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Friday, Jul 09, 2004

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Continuance of economic reforms

Amit Tandon

THE Budget proposals for financial year 2004-05 signal continuation of economic reforms even as it outlines a thrust on agriculture and social spending in line with the policy priorities of the new Government.

Importantly, the Budget seeks to carry forward the process of fiscal consolidation by maintaining the Budget estimate for fiscal deficit in financial year 2004-05 at 4.4 per cent of the Gross Domestic Product (GDP), which is at the same level as outlined in the Interim Budget earlier this year.

Even so, the Government seeks to extend the deadline for elimination of the Revenue Deficit by one year to financial year 2008-09 by amending the Fiscal Responsibility and Budget Management (FRBM) Act, which requires the elimination to be complete by financial year 2007-08. While Fitch does not view this extension to be unduly concerning in itself, it cautions against such extensions becoming habitual, which would defeat the objective of fiscal consolidation sought under the FRBM Act.

The reference to disinvestment and privatisation as `useful economic tools' in the Budget speech would seem to signal the Government's flexible approach in moving ahead in these areas, as exemplified by National Thermal Power Corporation (NTPC), which expects to issue equity in the domestic market. While continuity in the process of disinvestment is likely to be ensured, Fitch expects the progress under the new set-up to be less substantial than the target announced by the previous Government.

The announcement on the hike in FDI ceilings in telecom, civil aviation and insurance sectors is encouraging and indicates that the Government is prepared to be flexible on this count. Fitch also welcomes the focus on investments in airport, seaport and tourism infrastructure, which can be expected to drive overall economic growth. The elimination of the long-term capital gains tax and introduction of turnover tax appears to be aimed at improved collection efficiency and better compliance.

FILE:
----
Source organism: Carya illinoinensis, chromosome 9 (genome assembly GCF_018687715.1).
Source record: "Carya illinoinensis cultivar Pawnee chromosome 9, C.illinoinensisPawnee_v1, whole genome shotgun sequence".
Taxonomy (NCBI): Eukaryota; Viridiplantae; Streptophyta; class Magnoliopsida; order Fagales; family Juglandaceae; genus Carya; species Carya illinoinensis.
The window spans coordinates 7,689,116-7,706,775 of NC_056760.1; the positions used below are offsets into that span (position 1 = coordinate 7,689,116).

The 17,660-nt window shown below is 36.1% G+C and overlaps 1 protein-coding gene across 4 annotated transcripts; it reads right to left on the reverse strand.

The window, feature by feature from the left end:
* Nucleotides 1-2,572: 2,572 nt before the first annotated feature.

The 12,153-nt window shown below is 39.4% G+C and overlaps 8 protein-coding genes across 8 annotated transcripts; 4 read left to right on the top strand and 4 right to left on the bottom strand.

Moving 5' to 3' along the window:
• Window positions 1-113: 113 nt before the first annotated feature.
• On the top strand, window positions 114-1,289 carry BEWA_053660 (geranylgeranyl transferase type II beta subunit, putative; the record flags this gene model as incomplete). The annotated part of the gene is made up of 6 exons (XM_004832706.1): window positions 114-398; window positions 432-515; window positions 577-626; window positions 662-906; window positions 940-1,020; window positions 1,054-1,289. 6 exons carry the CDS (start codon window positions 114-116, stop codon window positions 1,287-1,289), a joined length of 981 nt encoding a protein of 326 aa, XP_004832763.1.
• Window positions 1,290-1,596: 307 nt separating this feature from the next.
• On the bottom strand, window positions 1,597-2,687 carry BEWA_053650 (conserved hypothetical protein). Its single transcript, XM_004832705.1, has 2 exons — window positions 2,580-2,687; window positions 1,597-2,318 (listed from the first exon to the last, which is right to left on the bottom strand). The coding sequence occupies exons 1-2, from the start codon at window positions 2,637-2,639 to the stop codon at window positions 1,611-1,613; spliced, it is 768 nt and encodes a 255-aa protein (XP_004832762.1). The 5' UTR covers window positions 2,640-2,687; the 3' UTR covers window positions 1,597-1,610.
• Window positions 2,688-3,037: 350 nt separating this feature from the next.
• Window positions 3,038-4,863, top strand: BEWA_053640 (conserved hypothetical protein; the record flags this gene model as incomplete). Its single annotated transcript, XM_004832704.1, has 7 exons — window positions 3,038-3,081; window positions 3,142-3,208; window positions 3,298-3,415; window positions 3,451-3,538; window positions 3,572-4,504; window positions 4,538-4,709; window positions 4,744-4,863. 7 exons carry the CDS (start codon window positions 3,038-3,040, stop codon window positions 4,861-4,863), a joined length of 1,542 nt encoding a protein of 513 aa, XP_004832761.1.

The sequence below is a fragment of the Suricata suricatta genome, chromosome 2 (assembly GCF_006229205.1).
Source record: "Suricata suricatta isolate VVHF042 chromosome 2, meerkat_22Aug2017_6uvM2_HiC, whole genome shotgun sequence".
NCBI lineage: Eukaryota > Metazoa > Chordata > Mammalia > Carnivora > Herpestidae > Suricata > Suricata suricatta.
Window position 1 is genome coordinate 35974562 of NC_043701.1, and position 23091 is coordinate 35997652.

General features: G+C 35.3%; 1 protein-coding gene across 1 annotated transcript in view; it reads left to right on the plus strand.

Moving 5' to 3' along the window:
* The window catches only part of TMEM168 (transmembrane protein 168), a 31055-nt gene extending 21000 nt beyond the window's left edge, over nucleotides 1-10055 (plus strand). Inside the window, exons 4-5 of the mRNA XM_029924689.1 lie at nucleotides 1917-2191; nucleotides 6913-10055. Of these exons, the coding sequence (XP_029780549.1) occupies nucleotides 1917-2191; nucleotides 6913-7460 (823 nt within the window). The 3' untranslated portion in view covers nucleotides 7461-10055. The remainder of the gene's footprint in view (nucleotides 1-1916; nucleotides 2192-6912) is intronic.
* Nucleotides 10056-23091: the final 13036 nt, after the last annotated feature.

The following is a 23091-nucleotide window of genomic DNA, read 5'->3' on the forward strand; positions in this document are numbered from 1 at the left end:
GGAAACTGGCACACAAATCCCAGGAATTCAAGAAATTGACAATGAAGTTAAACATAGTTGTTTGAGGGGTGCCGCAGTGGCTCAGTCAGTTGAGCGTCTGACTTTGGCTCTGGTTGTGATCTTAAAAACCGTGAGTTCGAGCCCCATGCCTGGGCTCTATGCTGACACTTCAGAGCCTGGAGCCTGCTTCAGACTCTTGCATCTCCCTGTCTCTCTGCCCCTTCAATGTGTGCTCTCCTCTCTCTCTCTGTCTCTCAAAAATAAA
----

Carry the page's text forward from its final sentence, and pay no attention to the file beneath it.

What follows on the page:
The expenditure proposals in the Budget have a clear focus on agriculture and rural infrastructure. While a large part of the Government's agriculture and social spending is to be routed through Government-owned financial institutions (such as NABARD), commercial banks (both public and private) are expected to contribute to the `doubling of agricultural credit in three years'.

While the focus on increasing the flow of resources to agriculture and the rural economy is commendable, Fitch cautions that the process should be guided by considerations of prudence and financial discipline if it is not to affect the asset quality in the banking system.

The Government's decision to amend the SARFAESI Act to incorporate judicial concerns, while speeding up the recovery efforts of the lenders, is a positive for the banking system and would appear to remove apprehensions on potential dilution of creditor's rights. Fitch also welcomes the Government's decision to set up a Task Force to recommend reforms in the co-operative banking sector, including the appropriate regulatory regime, which has been a long-standing demand of market participants, including Fitch.

Although comprising numerous small entities, the co-operative banking sector has an important share of the financial system but remains weak and inadequately regulated. Measures to improve the health of the co-operative banking sector would aid stability in the financial sector.

(The author is Managing Director, Fitch Ratings.)

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